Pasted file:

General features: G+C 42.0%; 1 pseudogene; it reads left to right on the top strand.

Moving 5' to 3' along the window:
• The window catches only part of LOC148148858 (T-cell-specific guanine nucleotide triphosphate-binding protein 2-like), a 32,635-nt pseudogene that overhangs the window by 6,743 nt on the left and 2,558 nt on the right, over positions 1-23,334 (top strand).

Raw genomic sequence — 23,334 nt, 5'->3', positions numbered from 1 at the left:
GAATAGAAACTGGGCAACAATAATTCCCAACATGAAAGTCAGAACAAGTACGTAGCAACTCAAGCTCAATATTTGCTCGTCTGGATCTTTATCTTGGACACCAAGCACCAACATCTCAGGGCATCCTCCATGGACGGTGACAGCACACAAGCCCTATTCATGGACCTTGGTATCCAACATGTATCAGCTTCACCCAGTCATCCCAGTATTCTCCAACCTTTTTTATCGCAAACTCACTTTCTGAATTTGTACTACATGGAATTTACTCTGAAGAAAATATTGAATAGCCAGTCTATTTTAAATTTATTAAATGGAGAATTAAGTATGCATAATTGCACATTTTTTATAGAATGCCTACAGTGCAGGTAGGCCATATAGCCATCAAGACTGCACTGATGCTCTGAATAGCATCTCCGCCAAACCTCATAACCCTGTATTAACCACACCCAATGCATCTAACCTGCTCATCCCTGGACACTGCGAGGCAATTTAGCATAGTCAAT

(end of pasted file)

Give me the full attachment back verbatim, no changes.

General features: G+C 42.0%; 1 pseudogene; it reads left to right on the top strand.

Moving 5' to 3' along the window:
• The window catches only part of LOC148148858 (T-cell-specific guanine nucleotide triphosphate-binding protein 2-like), a 32,635-nt pseudogene that overhangs the window by 6,743 nt on the left and 2,558 nt on the right, over positions 1-23,334 (top strand).

Raw genomic sequence — 23,334 nt, 5'->3', positions numbered from 1 at the left:
GAATAGAAACTGGGCAACAATAATTCCCAACATGAAAGTCAGAACAAGTACGTAGCAACTCAAGCTCAATATTTGCTCGTCTGGATCTTTATCTTGGACACCAAGCACCAACATCTCAGGGCATCCTCCATGGACGGTGACAGCACACAAGCCCTATTCATGGACCTTGGTATCCAACATGTATCAGCTTCACCCAGTCATCCCAGTATTCTCCAACCTTTTTTATCGCAAACTCACTTTCTGAATTTGTACTACATGGAATTTACTCTGAAGAAAATATTGAATAGCCAGTCTATTTTAAATTTATTAAATGGAGAATTAAGTATGCATAATTGCACATTTTTTATAGAATGCCTACAGTGCAGGTAGGCCATATAGCCATCAAGACTGCACTGATGCTCTGAATAGCATCTCCGCCAAACCTCATAACCCTGTATTAACCACACCCAATGCATCTAACCTGCTCATCCCTGGACACTGCGAGGCAATTTAGCATAGTCAAT